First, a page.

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Thread: What shoes should my '02RT wear?

  1. #1

    Cool What shoes should my '02RT wear?

    Need to replace the front pads @ 42k, and need some advice. I was reading that the EBC "HH" pads were really grabby, but caused additional rotor wear. Will these HH pads mess up the integrated braking if I am not changing the rear pads too? Any advice on what pads to use? Next question: Like doing a car, should I be opening the handlebar reservoir before pushing the cylinders back? Will any of this compromise the ABS system? I just had the dealer flush the braking system according the manual, but they did not have any pads available to put in at the same time, so the task falls to me. Done my cars lots of time but never the bike. Are there areas that need lube on there? Anything else I need to consider?

  2. #2
    The HH pads will work fine.

    Yes, open the reservoir and draw off a little fluid (I use an ear syringe) so it won't overflow when you push the pistons fully back. I leave it in the syringe and add back what I need to.
    Paul Glaves - "Big Bend", Texas U.S.A
    "The greatest challenge to any thinker is stating the problem in a way that will allow a solution." - Bertrand Russell

  3. #3
    Carbone Lorraine!

    Actually I couldn't find the CL rear pads so I have EBC back there. And the HH should be similar to the CLs.

    Anyway, they probably won't be grabby for the first couple of stops - until they seat in a bit.
    Then its a matter of getting used to it, which may take 4 or 5 applications.
    Use 1 finger for a while if it bothers you.

    Just like a car - You can lube the shoe guide rails and between the back of the pad and the piston - if you want.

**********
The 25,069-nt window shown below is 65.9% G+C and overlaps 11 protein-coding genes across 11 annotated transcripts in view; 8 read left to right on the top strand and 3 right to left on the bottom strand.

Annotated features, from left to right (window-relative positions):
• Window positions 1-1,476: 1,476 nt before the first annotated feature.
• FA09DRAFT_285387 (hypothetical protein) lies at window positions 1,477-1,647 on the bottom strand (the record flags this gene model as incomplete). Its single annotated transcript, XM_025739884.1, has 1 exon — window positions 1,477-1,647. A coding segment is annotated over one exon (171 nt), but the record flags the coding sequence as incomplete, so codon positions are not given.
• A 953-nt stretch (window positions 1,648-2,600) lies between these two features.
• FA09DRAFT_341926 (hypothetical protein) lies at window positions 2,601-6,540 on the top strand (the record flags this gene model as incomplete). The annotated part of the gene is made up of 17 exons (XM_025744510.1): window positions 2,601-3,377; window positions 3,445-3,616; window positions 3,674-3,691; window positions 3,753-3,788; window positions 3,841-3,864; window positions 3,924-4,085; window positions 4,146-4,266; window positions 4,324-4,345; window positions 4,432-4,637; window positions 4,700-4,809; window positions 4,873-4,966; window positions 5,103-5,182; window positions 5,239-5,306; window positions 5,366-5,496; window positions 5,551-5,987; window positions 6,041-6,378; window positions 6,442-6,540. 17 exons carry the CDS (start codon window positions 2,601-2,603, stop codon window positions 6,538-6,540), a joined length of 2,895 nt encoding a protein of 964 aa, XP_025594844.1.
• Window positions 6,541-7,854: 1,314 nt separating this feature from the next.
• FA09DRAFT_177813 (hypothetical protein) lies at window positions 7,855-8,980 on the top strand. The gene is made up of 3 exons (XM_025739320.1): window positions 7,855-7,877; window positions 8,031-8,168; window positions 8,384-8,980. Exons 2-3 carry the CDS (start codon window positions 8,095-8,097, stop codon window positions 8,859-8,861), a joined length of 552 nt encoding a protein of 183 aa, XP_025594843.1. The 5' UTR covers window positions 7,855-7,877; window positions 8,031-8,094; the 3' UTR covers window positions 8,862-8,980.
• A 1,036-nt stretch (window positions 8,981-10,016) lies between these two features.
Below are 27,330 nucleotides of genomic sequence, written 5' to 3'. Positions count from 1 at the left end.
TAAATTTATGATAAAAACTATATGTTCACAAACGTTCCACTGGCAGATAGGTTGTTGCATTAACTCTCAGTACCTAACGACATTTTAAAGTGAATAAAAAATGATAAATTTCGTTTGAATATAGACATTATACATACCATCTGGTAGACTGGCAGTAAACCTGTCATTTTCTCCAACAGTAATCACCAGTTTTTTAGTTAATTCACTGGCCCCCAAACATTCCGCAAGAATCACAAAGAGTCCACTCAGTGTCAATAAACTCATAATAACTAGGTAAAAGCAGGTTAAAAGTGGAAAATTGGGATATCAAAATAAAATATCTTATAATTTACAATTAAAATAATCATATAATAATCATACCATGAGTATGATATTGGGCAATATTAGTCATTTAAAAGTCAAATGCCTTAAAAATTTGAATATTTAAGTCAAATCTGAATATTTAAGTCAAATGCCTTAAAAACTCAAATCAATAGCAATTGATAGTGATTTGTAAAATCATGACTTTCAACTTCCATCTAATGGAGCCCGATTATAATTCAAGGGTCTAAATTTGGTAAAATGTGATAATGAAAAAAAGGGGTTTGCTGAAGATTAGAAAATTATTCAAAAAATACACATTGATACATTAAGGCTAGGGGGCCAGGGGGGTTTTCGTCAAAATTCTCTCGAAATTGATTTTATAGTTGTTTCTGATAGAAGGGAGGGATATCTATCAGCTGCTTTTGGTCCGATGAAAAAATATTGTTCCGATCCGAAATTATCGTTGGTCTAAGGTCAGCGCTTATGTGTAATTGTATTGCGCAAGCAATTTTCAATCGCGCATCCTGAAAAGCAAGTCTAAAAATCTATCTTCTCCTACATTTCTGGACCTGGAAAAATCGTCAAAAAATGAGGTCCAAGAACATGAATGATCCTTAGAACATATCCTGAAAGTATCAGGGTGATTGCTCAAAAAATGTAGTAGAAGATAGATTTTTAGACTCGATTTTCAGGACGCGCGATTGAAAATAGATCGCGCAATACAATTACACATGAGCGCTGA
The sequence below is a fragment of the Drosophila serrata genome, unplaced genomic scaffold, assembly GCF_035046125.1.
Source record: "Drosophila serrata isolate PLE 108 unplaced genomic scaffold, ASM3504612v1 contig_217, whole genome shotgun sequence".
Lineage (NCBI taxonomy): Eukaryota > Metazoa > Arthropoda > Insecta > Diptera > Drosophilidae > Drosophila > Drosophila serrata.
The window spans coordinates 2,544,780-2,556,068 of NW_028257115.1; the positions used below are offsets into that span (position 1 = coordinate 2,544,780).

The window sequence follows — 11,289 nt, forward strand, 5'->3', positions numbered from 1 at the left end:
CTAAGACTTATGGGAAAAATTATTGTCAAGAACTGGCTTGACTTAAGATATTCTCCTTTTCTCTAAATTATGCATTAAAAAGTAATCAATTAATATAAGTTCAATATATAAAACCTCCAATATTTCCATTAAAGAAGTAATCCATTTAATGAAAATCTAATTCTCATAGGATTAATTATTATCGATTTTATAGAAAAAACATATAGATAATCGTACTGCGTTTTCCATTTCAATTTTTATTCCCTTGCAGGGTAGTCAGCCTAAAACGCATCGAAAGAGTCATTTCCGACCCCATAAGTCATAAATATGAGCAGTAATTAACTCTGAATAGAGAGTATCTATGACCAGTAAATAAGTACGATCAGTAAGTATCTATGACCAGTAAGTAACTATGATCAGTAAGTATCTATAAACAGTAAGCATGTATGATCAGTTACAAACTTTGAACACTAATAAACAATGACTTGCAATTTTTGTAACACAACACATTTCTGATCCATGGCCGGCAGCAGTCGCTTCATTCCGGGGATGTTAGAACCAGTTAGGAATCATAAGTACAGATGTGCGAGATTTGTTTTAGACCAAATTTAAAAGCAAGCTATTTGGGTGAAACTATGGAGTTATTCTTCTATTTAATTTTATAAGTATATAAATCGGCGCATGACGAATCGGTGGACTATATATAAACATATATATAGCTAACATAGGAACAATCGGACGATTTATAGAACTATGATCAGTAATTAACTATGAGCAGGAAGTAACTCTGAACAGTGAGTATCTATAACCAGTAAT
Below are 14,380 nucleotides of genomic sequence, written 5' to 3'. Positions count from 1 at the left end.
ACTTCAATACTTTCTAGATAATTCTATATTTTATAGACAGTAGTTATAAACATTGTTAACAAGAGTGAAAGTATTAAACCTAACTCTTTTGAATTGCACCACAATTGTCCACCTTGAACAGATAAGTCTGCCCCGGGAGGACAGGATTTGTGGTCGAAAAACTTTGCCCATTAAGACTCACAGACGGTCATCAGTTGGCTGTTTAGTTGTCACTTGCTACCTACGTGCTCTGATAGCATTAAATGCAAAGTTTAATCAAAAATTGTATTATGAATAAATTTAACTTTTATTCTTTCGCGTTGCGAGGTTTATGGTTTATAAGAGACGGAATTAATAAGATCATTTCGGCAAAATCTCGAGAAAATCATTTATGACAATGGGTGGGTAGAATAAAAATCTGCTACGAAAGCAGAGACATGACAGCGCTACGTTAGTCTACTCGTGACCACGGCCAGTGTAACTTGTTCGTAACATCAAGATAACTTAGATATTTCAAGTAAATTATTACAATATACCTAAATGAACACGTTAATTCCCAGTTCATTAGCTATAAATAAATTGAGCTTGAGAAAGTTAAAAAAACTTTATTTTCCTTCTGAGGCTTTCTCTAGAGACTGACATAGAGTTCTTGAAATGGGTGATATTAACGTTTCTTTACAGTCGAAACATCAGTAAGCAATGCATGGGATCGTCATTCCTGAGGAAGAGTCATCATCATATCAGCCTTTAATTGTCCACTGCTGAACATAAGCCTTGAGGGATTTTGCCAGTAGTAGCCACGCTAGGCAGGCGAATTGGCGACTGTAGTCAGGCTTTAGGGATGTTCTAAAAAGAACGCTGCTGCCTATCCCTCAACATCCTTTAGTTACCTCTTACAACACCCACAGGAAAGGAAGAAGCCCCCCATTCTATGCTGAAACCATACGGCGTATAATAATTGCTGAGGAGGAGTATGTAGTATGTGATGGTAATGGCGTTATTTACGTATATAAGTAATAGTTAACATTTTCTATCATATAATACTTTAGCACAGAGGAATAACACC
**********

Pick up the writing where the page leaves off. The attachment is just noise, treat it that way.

Don't overdo it.
    I couldn't tell you any difference by feel from dry and rusty to clean and lubed. They just don't move very far.

    The rotors are a hard stainless steel - they will wear "more" with an aggressive pad.
    Which is to say "at all".
    Whether that amounts to something perceptible or not...
    Not like car rotors which are typically cast iron.
    The cast iron has better friction characteristics but doesn't look as nice, and it's heavy.

    As long as you're going to bleed all the air out of the system you don't need to worry about the integration or the ABS.

    The one thing I would rail on you about, since you know brakes but haven't done it on the bike yet - before you open the reservoir take some wet rags and cover your paint! If you spill brake fluid on paint or plastic, stop everything right now and get it off.
    Don't wait until time to put the tools away.

    No there is one more thing. The pads should not be extremely difficult to push back to the caliper.
    If one side is, consider that your rubber brake hoses may be degraded and swollen shut.
    I have a '98 so quite a bit older - the right side ruptured - not something you want to experience at speed -, and while replacing it I discovered the left was completely blocked. Replaced all hoses with Spiegler stainless, very happy with the brakes now.
    Something to consider, as you asked.

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